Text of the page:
Republicans have seized on press reports that Treasury implemented the $50-billion bailout of the auto industry in a way that forced about 20,000 non-unionized workers at Delphi, a global auto parts supplier, to swallow significant cuts to their pensions. At the same time, Treasury helped ensure that the pensions of unionized workers were paid in full.
Issa and other Republicans wrote to Geithner on this issue in 2010 and 2011, but said Treasury so far has fallen far short of fully disclosing how the Delphi decision was made.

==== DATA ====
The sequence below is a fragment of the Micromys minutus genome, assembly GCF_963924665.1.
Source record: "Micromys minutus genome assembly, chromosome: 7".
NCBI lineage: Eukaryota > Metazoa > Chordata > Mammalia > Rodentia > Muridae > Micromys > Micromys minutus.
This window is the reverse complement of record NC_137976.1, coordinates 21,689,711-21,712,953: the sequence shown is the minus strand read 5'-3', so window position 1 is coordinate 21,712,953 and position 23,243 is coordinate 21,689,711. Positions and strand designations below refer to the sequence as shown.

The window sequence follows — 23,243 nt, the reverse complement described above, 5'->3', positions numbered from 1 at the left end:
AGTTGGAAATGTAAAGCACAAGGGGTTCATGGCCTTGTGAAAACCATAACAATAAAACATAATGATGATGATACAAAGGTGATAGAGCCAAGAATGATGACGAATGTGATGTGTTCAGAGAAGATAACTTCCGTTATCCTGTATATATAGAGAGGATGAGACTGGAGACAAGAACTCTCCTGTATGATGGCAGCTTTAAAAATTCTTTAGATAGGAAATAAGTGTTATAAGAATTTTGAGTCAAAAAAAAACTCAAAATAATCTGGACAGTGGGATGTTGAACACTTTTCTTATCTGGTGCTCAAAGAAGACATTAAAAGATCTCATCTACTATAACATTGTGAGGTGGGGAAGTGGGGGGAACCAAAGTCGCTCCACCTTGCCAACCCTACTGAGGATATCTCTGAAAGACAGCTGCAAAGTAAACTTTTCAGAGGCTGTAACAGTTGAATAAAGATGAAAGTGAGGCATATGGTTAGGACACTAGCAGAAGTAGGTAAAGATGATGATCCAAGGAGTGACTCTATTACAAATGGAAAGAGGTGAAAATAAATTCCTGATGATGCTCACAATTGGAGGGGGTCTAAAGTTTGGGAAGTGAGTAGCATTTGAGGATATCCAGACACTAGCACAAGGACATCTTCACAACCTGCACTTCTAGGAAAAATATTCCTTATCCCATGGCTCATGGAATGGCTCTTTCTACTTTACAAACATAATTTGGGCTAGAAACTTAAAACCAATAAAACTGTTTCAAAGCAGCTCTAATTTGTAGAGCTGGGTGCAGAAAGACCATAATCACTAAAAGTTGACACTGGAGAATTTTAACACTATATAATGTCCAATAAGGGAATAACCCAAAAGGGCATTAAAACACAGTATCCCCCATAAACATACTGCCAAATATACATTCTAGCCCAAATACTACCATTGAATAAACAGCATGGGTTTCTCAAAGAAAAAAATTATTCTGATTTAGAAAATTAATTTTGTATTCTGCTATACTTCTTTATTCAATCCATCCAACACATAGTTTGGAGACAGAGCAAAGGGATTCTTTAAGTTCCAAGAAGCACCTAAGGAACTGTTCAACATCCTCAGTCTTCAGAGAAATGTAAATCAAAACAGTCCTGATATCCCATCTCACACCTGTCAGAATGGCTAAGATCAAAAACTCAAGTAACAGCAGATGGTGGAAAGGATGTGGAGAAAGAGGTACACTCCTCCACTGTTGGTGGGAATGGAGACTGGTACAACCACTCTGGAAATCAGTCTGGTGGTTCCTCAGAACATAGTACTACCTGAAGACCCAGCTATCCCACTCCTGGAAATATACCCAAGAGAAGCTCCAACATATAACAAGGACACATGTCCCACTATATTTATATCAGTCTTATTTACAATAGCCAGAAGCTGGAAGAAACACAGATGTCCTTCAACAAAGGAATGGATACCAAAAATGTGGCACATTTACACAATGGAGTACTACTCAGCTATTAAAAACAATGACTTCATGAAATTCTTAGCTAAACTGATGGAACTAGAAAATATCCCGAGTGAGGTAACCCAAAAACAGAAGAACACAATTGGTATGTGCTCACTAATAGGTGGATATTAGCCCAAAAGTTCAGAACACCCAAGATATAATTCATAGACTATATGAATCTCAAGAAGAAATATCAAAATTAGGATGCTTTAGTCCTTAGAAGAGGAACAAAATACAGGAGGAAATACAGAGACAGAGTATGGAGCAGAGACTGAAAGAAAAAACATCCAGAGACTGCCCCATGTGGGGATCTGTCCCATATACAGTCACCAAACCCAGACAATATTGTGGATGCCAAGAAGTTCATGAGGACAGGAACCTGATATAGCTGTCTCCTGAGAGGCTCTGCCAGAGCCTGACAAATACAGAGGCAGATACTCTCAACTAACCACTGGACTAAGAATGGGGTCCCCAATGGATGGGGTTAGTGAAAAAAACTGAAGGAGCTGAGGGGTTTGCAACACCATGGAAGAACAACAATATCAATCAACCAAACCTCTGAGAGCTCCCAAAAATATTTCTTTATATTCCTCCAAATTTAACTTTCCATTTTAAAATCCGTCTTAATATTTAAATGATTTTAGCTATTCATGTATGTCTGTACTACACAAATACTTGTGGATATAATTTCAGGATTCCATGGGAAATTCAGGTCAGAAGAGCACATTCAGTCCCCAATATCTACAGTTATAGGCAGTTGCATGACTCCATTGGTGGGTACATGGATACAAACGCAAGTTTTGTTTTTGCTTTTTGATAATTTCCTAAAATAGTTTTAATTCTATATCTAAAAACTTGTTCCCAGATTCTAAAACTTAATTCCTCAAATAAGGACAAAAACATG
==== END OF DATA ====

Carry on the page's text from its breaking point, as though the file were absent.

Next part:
"Despite our repeated requests for all responsive documents and communications, the Treasury Department has only proffered a limited number of documents, many of which were already publicly available," they wrote. "Documents recently made public under the Freedom of Information Act, however, demonstrate that the Treasury Department was 'the driving force' behind the decision to terminate the pensions of Delphi's salaried employees.
"Given the substantial cost incurred by the administration in implementing this decision, the American people have a right to fully understand the process that led to it."
Issa and Turner again asked Geithner for "all records and communications" between Treasury and the White House's Automotive Task Force, the United Auto Workers, the Pension Benefits Guaranty Corporation, GM, Delphi and other public officials.